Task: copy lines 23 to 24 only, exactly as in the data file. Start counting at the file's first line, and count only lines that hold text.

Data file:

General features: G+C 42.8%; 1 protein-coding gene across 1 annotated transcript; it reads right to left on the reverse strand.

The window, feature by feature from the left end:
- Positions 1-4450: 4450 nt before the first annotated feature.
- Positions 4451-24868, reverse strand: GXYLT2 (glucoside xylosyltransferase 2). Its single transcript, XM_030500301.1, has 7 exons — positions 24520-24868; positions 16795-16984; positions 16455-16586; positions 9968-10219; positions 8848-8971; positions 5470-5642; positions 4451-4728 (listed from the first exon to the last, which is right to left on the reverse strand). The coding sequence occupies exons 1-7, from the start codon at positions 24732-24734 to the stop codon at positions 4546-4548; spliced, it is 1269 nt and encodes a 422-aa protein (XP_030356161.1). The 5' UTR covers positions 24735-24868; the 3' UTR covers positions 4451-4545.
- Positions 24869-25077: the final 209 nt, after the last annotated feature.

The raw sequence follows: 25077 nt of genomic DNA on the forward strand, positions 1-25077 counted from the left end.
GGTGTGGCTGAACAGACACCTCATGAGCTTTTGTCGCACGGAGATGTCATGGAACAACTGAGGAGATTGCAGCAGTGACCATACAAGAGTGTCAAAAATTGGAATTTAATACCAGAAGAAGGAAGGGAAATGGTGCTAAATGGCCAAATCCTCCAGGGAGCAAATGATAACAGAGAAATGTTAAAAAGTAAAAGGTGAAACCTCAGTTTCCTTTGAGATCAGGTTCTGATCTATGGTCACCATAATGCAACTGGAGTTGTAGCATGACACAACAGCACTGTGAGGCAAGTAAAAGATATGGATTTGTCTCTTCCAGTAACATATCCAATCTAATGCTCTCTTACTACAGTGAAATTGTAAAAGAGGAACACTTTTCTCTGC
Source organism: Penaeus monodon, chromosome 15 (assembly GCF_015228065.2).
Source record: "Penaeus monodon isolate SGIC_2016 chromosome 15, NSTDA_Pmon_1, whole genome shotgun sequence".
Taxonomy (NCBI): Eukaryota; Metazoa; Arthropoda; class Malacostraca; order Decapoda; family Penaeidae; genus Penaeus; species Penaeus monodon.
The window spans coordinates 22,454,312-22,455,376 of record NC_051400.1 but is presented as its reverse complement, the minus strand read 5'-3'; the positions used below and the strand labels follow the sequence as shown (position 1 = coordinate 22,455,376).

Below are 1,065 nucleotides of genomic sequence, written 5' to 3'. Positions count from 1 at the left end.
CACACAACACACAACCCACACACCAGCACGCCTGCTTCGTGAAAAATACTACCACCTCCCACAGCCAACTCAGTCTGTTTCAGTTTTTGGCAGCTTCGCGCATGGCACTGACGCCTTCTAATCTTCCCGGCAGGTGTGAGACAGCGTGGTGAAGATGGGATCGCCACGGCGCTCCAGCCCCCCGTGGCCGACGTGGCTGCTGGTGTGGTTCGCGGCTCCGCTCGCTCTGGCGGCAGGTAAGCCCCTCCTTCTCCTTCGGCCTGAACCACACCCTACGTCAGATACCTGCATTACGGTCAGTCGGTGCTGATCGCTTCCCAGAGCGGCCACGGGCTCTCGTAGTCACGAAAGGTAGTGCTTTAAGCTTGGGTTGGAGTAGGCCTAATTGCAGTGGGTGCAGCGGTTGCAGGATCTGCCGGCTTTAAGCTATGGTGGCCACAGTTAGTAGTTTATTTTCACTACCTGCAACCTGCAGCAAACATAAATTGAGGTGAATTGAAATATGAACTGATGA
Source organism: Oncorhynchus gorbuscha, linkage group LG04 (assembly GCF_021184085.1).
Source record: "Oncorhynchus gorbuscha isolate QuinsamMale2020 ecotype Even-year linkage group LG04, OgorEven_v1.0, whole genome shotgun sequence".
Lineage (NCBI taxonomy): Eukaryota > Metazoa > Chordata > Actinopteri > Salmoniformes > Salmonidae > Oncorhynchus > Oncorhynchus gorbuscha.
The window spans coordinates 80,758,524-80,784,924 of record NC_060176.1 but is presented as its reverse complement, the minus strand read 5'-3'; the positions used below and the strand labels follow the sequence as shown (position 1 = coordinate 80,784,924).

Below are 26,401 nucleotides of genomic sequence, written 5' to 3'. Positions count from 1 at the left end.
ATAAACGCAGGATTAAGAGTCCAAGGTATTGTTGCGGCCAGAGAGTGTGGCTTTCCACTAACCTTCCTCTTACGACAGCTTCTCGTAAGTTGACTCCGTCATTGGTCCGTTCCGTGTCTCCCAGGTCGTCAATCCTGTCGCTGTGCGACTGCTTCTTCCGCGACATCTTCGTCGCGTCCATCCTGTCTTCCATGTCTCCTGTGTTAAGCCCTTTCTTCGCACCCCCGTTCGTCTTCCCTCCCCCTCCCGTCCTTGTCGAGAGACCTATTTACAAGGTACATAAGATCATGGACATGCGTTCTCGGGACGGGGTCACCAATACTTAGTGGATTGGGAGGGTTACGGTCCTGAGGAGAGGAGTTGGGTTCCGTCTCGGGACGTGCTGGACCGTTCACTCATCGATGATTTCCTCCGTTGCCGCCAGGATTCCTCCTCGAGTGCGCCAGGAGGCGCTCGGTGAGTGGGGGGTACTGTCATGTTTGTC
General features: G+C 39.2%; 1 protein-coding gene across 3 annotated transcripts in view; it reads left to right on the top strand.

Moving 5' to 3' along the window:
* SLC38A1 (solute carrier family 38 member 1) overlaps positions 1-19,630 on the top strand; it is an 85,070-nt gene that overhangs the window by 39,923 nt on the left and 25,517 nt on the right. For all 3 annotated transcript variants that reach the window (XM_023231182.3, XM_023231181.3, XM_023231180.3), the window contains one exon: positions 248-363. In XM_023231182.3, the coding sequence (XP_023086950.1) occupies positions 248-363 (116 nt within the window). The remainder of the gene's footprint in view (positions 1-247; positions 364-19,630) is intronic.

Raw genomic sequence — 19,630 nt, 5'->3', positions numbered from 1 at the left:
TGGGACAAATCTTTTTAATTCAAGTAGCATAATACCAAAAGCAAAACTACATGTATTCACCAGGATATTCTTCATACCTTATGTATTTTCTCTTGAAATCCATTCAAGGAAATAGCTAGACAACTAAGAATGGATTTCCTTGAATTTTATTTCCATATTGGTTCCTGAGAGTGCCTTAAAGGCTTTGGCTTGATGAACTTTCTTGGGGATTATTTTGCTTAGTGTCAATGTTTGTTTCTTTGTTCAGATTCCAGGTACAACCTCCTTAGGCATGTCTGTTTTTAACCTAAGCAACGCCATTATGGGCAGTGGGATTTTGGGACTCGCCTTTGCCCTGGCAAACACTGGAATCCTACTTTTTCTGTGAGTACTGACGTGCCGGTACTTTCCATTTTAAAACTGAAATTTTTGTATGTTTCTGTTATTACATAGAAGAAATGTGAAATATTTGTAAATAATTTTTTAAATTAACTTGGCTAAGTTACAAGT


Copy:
Raw genomic sequence — 19,630 nt, 5'->3', positions numbered from 1 at the left:
TGGGACAAATCTTTTTAATTCAAGTAGCATAATACCAAAAGCAAAACTACATGTATTCACCAGGATATTCTTCATACCTTATGTATTTTCTCTTGAAATCCATTCAAGGAAATAGCTAGACAACTAAGAATGGATTTCCTTGAATTTTATTTCCATATTGGTTCCTGAGAGTGCCTTAAAGGCTTTGGCTTGATGAACTTTCTTGGGGATTATTTTGCTTAGTGTCAATGTTTGTTTCTTTGTTCAGATTCCAGGTACAACCTCCTTAGGCATGTCTGTTTTTAACCTAAGCAACGCCATTATGGGCAGTGGGATTTTGGGACTCGCCTTTGCCCTGGCAAACACTGGAATCCTACTTTTTCTGTGAGTACTGACGTGCCGGTACTTTCCATTTTAAAACTGAAATTTTTGTATGTTTCTGTTATTACATAGAAGAAATGTGAAATATTTGTAAATAATTTTTTAAATTAACTTGGCTAAGTTACAAGT